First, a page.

Stories about our journey, our members, and useful information about fertility.

Fertility in japan: Saori & Tomoko’s story

Fertility in Japan with Saori & Tomoko

Saori and Tomoko, two Japanese women, founded the startup Life Circus at the end of 2016. They are on a mission to support women experiencing infertility, by sharing stories and experiences.

As founders, they have a very personal connection to the cause. Saori and Tomoko are both cancer survivors who experienced severe infertility. They both shared the same experience, alongside the life changing event of their cancer diagnosis, the shock suddenly being no longer able to have children.

They soon learnt that many other women were suffering with infertility. And support for them is fatally low in Japan. Women who continue to work and have children later, and suffer fertility issues, are treated as if it is “their own fault” or “something to be ashamed of,” and their internal distress is silenced.

The taboo of fertility problems in Japan

One out of 5.5 couples in Japan suffers from infertility. Japan has therefore become known as a “superpower of fertility treatment.”

Traditional customs regarding women’s fertility, such as “you are considered a fully grown adult only after you give birth” or “you can easily get pregnant naturally anytime” are still deeply rooted. Blood relationships are considered important, therefore the adoption of biologically unrelated children is very rare. In fact approximately 39,000 children are in care homes now, however, only about 500 adoptions are arranged annually.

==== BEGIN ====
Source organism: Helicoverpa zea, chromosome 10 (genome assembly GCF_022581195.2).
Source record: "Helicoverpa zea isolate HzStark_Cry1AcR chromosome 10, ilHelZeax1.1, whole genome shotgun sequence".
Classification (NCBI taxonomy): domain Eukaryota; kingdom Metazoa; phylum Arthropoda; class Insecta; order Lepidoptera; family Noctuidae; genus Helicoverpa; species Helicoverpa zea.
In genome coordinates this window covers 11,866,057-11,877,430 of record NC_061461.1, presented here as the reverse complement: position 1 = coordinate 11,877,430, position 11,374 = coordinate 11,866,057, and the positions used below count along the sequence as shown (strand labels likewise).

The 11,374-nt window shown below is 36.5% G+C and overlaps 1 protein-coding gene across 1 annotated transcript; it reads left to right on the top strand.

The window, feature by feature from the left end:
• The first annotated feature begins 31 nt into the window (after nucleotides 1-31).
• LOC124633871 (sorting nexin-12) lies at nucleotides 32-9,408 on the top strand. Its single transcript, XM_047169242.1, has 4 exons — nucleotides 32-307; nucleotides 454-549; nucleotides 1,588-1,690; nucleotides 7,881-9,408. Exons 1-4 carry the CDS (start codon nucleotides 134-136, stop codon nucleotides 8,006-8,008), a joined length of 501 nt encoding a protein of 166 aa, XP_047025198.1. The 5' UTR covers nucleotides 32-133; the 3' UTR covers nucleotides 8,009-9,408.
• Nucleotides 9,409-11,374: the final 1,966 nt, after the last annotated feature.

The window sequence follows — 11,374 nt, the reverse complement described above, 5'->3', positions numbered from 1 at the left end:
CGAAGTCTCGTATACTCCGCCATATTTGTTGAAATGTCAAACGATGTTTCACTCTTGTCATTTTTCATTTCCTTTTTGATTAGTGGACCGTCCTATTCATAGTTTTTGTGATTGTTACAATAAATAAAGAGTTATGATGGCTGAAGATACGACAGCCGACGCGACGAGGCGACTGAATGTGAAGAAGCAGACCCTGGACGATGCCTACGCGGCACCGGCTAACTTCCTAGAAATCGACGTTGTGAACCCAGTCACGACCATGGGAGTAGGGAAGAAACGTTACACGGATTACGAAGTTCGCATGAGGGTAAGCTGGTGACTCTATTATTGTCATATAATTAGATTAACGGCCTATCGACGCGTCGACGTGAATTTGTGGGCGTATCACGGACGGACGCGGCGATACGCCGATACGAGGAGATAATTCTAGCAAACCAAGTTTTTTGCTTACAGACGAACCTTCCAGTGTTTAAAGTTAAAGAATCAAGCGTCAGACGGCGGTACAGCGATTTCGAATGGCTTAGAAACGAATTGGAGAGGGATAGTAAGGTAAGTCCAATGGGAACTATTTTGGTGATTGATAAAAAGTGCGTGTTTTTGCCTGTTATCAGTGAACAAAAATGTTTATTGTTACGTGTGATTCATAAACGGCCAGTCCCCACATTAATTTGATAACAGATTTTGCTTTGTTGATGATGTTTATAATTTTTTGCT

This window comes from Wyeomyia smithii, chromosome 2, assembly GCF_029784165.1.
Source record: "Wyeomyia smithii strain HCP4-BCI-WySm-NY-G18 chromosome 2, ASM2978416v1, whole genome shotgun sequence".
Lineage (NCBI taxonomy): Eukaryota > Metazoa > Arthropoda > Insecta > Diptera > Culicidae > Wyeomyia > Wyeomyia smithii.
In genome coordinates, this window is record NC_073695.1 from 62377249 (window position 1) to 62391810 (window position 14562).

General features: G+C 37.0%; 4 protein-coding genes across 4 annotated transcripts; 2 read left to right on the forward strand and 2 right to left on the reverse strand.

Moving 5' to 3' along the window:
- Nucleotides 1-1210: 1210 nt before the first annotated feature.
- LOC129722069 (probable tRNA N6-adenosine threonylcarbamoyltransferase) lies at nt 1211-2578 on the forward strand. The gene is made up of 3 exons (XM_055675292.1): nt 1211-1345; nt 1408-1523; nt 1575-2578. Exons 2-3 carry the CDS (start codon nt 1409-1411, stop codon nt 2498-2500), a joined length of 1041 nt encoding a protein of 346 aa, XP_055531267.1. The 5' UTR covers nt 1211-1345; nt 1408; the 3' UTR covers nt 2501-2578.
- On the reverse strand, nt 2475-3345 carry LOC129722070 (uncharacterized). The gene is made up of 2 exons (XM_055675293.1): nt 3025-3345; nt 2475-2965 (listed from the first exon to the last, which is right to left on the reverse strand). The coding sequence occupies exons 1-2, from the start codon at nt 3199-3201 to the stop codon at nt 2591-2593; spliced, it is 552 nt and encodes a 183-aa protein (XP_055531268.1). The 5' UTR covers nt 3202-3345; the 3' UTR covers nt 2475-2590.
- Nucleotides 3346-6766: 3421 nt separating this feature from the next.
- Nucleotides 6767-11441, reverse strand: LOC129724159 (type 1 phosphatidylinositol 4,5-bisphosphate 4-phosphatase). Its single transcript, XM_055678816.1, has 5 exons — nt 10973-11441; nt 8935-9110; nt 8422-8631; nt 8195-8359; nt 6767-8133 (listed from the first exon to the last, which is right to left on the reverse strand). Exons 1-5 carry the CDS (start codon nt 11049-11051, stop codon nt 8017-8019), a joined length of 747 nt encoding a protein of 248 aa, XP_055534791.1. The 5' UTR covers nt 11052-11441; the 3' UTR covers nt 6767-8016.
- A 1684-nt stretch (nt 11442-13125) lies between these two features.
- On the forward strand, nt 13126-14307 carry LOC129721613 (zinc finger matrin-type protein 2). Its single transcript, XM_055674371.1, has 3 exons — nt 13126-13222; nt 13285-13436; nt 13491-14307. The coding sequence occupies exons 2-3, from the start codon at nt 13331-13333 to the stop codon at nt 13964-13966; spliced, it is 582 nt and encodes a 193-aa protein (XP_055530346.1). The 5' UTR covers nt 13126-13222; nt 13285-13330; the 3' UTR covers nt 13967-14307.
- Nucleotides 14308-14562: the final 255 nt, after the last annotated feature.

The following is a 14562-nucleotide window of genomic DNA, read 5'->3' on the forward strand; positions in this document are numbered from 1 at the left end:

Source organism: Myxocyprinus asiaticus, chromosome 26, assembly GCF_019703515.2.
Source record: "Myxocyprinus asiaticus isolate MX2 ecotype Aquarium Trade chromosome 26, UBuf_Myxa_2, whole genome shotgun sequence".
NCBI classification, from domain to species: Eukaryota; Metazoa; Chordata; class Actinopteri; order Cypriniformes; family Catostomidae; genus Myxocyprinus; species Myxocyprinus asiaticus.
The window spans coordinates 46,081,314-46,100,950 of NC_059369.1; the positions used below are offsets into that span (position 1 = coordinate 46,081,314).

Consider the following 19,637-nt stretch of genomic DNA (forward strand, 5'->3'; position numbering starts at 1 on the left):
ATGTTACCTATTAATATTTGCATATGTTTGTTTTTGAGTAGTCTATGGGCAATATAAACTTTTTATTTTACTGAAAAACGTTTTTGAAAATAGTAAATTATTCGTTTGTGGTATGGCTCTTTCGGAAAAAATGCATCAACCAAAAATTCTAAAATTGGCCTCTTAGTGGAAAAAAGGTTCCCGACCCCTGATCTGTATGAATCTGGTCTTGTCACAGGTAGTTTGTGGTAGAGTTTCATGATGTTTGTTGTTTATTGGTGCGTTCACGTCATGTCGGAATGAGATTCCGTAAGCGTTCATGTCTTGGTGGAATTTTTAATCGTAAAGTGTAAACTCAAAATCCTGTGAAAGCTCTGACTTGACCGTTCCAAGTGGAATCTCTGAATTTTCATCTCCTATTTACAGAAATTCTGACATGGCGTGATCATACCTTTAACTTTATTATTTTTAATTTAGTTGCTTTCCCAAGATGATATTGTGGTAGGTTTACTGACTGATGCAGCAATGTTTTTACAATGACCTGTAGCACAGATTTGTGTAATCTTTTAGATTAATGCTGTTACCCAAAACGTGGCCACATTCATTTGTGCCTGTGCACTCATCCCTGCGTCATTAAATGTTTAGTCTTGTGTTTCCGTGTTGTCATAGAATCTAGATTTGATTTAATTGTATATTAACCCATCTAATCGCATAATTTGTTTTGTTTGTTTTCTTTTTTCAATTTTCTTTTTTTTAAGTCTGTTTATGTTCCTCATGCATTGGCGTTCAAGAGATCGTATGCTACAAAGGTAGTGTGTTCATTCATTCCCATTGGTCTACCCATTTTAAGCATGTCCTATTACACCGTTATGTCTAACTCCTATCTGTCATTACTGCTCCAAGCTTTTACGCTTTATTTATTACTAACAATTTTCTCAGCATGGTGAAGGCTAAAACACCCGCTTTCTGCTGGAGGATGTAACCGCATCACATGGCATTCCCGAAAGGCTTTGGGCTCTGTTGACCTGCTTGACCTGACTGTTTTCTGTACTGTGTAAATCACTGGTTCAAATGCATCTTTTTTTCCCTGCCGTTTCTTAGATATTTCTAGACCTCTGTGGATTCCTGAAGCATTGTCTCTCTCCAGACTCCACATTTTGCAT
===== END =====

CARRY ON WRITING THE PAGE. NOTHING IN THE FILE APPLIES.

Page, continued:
The society seems to be divided between “lucky ones with children,” and “unfortunate ones without children.”Fertility problems are taboo, and people feel unable to talk openly about their experiences. There is little space to share how you undergo in-vitro fertilization (IVF), how you decide to adopt, or when to end the infertility treatment.

The idea of a community service, where people who are either experiencing these struggles or who have experienced them could openly speak out, was born.  Aiming to support these women, Saori and Tomoko created UMU.

UMU – sharing real life stories

“UMU” is a storytelling platform that shares real-life stories of people’s fertility journey – from their experiences having children, not having children, infertility, changing genders and more. Therefore providing support to people in a similar situation as well as nurturing empathy towards other people, and their values and experiences.

By sharing stories, they aim to break the taboo and stigma. People who experience struggles with infertility should feel supported. They aim to break down traditional views on blood relations, marriage and gender – and show that there are many different ways of life, and any choice on is the right one.

They initially launched the storytelling platform “UMU and are now developing an iPhone App GoPRE( (in Japanese only) for the use of anyone undergoing fertility treatments.

“UMU” means to “give birth = create” in Japanese. Saori and Tomoko believe that a person overcoming traditional customs to create their own way of living and happiness creates (=umu) the “power to live” through their experience.

Did you find this useful?
[Total: 1 Average: 5]